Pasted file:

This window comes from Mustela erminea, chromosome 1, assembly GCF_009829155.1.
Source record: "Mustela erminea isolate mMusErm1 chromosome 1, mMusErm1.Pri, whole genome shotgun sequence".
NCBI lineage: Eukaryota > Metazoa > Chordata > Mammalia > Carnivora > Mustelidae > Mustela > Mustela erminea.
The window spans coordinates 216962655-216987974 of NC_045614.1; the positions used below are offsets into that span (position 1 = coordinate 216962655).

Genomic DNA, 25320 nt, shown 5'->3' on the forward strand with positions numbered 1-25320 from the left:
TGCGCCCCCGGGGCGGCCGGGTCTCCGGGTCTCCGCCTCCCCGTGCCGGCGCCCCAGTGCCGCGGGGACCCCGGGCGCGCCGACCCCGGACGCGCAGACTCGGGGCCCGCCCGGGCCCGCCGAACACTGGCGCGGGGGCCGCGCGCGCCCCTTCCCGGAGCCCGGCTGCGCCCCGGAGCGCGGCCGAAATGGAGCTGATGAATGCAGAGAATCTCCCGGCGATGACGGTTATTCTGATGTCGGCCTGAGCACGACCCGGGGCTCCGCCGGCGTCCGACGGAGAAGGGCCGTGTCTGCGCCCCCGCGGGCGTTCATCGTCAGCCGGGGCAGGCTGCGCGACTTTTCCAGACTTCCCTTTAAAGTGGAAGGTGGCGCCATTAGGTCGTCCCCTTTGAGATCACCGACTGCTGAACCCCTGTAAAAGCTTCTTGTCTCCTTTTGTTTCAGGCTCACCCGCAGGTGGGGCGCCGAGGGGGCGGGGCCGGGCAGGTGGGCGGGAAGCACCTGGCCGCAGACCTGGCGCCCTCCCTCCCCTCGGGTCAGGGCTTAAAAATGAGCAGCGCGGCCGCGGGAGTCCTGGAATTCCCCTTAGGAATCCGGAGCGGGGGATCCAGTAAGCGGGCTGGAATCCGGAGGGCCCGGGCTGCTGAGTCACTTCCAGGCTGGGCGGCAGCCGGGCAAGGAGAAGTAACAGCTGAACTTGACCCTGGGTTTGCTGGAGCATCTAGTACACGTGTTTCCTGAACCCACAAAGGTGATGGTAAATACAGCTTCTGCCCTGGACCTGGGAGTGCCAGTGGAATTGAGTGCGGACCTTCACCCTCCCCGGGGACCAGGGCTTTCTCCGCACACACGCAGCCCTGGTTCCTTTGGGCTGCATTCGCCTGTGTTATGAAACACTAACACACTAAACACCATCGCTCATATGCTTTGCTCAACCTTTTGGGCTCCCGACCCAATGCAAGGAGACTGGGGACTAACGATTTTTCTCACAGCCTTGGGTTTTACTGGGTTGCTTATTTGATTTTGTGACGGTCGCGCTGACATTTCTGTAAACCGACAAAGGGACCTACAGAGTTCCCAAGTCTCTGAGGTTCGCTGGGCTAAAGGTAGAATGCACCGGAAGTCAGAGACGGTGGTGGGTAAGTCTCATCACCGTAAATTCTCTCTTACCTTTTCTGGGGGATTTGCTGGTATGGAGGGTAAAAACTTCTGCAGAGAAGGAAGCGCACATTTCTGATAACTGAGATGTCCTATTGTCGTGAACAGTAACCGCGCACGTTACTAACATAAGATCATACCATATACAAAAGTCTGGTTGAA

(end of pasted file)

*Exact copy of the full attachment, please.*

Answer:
This window comes from Mustela erminea, chromosome 1, assembly GCF_009829155.1.
Source record: "Mustela erminea isolate mMusErm1 chromosome 1, mMusErm1.Pri, whole genome shotgun sequence".
NCBI lineage: Eukaryota > Metazoa > Chordata > Mammalia > Carnivora > Mustelidae > Mustela > Mustela erminea.
The window spans coordinates 216962655-216987974 of NC_045614.1; the positions used below are offsets into that span (position 1 = coordinate 216962655).

Genomic DNA, 25320 nt, shown 5'->3' on the forward strand with positions numbered 1-25320 from the left:
TGCGCCCCCGGGGCGGCCGGGTCTCCGGGTCTCCGCCTCCCCGTGCCGGCGCCCCAGTGCCGCGGGGACCCCGGGCGCGCCGACCCCGGACGCGCAGACTCGGGGCCCGCCCGGGCCCGCCGAACACTGGCGCGGGGGCCGCGCGCGCCCCTTCCCGGAGCCCGGCTGCGCCCCGGAGCGCGGCCGAAATGGAGCTGATGAATGCAGAGAATCTCCCGGCGATGACGGTTATTCTGATGTCGGCCTGAGCACGACCCGGGGCTCCGCCGGCGTCCGACGGAGAAGGGCCGTGTCTGCGCCCCCGCGGGCGTTCATCGTCAGCCGGGGCAGGCTGCGCGACTTTTCCAGACTTCCCTTTAAAGTGGAAGGTGGCGCCATTAGGTCGTCCCCTTTGAGATCACCGACTGCTGAACCCCTGTAAAAGCTTCTTGTCTCCTTTTGTTTCAGGCTCACCCGCAGGTGGGGCGCCGAGGGGGCGGGGCCGGGCAGGTGGGCGGGAAGCACCTGGCCGCAGACCTGGCGCCCTCCCTCCCCTCGGGTCAGGGCTTAAAAATGAGCAGCGCGGCCGCGGGAGTCCTGGAATTCCCCTTAGGAATCCGGAGCGGGGGATCCAGTAAGCGGGCTGGAATCCGGAGGGCCCGGGCTGCTGAGTCACTTCCAGGCTGGGCGGCAGCCGGGCAAGGAGAAGTAACAGCTGAACTTGACCCTGGGTTTGCTGGAGCATCTAGTACACGTGTTTCCTGAACCCACAAAGGTGATGGTAAATACAGCTTCTGCCCTGGACCTGGGAGTGCCAGTGGAATTGAGTGCGGACCTTCACCCTCCCCGGGGACCAGGGCTTTCTCCGCACACACGCAGCCCTGGTTCCTTTGGGCTGCATTCGCCTGTGTTATGAAACACTAACACACTAAACACCATCGCTCATATGCTTTGCTCAACCTTTTGGGCTCCCGACCCAATGCAAGGAGACTGGGGACTAACGATTTTTCTCACAGCCTTGGGTTTTACTGGGTTGCTTATTTGATTTTGTGACGGTCGCGCTGACATTTCTGTAAACCGACAAAGGGACCTACAGAGTTCCCAAGTCTCTGAGGTTCGCTGGGCTAAAGGTAGAATGCACCGGAAGTCAGAGACGGTGGTGGGTAAGTCTCATCACCGTAAATTCTCTCTTACCTTTTCTGGGGGATTTGCTGGTATGGAGGGTAAAAACTTCTGCAGAGAAGGAAGCGCACATTTCTGATAACTGAGATGTCCTATTGTCGTGAACAGTAACCGCGCACGTTACTAACATAAGATCATACCATATACAAAAGTCTGGTTGAA